What is a Regulatory Agency?
A regulatory agency is a special group sometimes called a board, agency or commission, that helps make decisions about specific things. It is usually part of the government. They have a job to do in certain areas like jobs, health, and trade. These areas are complicated, so the agency has special rules and policies to follow. The agency makes rules and regulations, watches over things, and makes sure the rules are followed. There are different types of regulatory agencies:
- Government Agencies
- Independent Government
- Self-Governing Agencies
Certain branches of government create rules and regulations in specific areas and are responsible for enforcing government policies. For example, employment standards and income tax are regulated by government agencies and these agencies have procedures in place to ensure policies are followed. If someone has a dispute, there is a formal process for making a complaint.
Independent Government Agencies
These agencies regulate activities according to government legislation, but they operate separately from the government. Independent government agencies may be called commissions, boards or tribunals. The Canada Energy Regulator is an example of an independent regulatory agency established by Parliament.
Some independent government agencies provide an opportunity for public participation or input, before making decisions. Want to have your say about a company’s plan to build a new power line in your community? Then, you may want to attend a public hearing to express your views. Others have a more formal process for filing complaints, disputes or appeals.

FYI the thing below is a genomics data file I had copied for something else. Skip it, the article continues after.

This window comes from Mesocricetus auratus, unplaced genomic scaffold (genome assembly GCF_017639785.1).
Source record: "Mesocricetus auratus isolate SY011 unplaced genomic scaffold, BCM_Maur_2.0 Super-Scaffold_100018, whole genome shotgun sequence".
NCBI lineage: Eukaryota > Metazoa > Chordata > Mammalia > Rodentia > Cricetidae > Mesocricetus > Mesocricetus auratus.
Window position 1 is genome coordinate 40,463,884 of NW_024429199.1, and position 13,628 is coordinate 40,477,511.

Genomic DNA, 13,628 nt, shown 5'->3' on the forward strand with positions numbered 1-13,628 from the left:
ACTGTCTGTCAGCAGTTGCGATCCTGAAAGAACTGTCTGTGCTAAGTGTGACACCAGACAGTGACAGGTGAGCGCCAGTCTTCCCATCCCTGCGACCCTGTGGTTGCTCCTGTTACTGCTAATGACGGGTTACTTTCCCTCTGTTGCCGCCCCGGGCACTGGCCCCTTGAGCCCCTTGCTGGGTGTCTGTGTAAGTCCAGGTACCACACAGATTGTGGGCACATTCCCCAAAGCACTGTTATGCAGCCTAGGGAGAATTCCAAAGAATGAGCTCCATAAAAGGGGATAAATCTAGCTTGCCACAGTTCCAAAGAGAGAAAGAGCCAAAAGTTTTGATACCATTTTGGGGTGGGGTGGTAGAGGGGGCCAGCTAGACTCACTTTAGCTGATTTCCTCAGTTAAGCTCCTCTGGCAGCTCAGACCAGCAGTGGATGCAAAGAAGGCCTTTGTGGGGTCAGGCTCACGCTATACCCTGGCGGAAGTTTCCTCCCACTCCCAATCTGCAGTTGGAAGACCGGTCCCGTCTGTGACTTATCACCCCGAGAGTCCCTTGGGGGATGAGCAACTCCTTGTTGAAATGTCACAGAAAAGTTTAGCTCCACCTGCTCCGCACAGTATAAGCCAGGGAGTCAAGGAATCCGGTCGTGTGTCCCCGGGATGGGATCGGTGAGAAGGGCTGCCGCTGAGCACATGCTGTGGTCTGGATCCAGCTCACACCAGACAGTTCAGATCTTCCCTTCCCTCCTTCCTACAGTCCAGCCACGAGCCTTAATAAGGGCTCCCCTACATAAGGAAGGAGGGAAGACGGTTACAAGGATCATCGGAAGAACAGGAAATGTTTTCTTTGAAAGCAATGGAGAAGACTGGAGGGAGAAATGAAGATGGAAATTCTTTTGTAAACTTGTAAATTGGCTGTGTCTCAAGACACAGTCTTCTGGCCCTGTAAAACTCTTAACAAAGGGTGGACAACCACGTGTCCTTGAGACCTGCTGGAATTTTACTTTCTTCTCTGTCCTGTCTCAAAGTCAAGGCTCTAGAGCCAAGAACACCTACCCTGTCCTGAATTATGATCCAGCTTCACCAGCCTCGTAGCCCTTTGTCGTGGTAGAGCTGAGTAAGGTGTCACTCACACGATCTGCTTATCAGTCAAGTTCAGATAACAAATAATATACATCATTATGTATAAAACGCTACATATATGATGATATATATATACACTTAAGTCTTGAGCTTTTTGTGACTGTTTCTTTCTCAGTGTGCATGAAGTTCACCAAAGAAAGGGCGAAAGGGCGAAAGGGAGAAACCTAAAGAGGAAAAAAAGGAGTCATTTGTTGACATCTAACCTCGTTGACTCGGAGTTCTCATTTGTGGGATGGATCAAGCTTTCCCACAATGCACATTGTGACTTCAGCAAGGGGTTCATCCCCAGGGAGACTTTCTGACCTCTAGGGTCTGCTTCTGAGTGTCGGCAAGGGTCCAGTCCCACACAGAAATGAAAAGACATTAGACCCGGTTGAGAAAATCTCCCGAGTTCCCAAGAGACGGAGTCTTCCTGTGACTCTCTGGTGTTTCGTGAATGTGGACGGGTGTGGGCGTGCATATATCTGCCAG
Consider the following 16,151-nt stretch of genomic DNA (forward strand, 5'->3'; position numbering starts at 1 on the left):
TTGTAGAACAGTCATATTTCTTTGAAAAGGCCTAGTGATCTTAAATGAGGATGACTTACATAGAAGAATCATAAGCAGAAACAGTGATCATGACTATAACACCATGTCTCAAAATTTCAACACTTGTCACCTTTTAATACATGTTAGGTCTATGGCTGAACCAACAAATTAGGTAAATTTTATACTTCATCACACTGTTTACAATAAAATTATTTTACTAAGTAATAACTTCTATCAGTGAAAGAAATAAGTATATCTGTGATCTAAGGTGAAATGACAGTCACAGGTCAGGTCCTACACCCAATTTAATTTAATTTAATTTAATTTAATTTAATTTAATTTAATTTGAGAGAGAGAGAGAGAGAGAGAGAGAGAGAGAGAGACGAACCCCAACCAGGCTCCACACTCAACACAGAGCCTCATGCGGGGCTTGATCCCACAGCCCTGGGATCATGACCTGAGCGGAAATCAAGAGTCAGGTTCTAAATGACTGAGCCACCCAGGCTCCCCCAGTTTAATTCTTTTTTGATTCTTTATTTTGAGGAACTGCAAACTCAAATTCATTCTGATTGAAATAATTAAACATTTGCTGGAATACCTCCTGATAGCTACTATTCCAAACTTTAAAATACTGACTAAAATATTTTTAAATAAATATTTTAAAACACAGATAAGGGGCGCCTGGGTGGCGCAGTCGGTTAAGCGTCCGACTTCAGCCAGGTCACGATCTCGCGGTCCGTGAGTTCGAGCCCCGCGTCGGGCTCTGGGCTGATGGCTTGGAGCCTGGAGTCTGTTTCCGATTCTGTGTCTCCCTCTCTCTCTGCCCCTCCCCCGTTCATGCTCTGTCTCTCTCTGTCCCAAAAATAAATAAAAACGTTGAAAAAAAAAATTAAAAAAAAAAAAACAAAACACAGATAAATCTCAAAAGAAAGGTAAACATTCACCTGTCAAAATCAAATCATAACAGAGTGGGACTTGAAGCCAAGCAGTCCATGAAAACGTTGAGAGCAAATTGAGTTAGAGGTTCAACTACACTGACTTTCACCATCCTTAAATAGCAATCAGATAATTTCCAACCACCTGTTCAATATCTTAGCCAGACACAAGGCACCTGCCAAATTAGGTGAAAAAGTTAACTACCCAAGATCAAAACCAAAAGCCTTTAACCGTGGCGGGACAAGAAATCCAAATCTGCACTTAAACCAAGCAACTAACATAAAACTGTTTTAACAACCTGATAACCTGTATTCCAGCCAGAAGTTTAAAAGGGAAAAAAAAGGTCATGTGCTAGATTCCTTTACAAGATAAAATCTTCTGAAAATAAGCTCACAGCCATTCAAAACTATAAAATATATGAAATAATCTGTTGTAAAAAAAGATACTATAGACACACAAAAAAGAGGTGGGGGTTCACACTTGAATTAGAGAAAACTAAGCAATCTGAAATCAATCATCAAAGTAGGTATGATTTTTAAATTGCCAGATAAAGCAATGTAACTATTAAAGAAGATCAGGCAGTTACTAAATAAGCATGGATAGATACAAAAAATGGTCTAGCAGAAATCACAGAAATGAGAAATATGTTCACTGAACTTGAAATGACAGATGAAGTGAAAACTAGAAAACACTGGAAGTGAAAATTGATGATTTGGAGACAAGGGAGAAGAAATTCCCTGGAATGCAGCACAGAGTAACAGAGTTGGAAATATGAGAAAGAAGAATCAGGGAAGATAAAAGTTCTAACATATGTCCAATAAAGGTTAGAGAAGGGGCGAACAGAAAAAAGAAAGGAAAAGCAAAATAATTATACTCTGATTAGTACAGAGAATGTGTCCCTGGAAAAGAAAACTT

Self-governing agencies, such as professional organizations, regulate the conduct of their members. They aren’t part of the government, but they have been trusted with the power to self-regulate. Do you have a complaint about a professional, such as a doctor, lawyer, teacher or accountant? Then your first step is to approach the agency that regulates that profession. Self-governing agencies determine their own requirements for admission and they discipline members who don’t maintain set standards of professional conduct.
Generally, these agencies follow their own guidelines for dealing with complaints and disputes. Once a complaint is received, it will usually be investigated internally, without a formal hearing that is open to the public.
Complaints & Disputes
If you have an issue that is regulated by an administrative agency, you will need to learn about the process involved in filing a complaint or dispute. There are dozens of administrative agencies in British Columbia and they handle a diverse range of issues – from nuclear waste to care facilities. It is important to identify which agency is responsible for handling your issue.
To start your search, select the most suitable category in the Admin Law BC Directory. When you have found the agency most likely to hear your complaint or dispute, you can visit their website to learn more about their process.
Different agencies have different processes for resolving disputes. They usually include early dispute resolution options that try to resolve things before a full tribunal hearing. Some may ask you to simply write a letter of complaint that includes details about the incident. Often, a person can solve the problem through effective negotiation. For example, if you have a workplace disagreement, the Employment Standards Branch will encourage you to talk with your employer first before taking your matter to the complaint stage. Some tribunals use more formal dispute resolution processes, such as mediation, which attempt to resolve an issue without a hearing. Sometimes people pay for mediation outside the tribunal process altogether.
It is important to read the guidelines of the agency that concerns your matter to find out whether it is worthwhile to go through the tribunal process. To learn more about resolving disputes before they become bigger and more complex, see Early Resolution.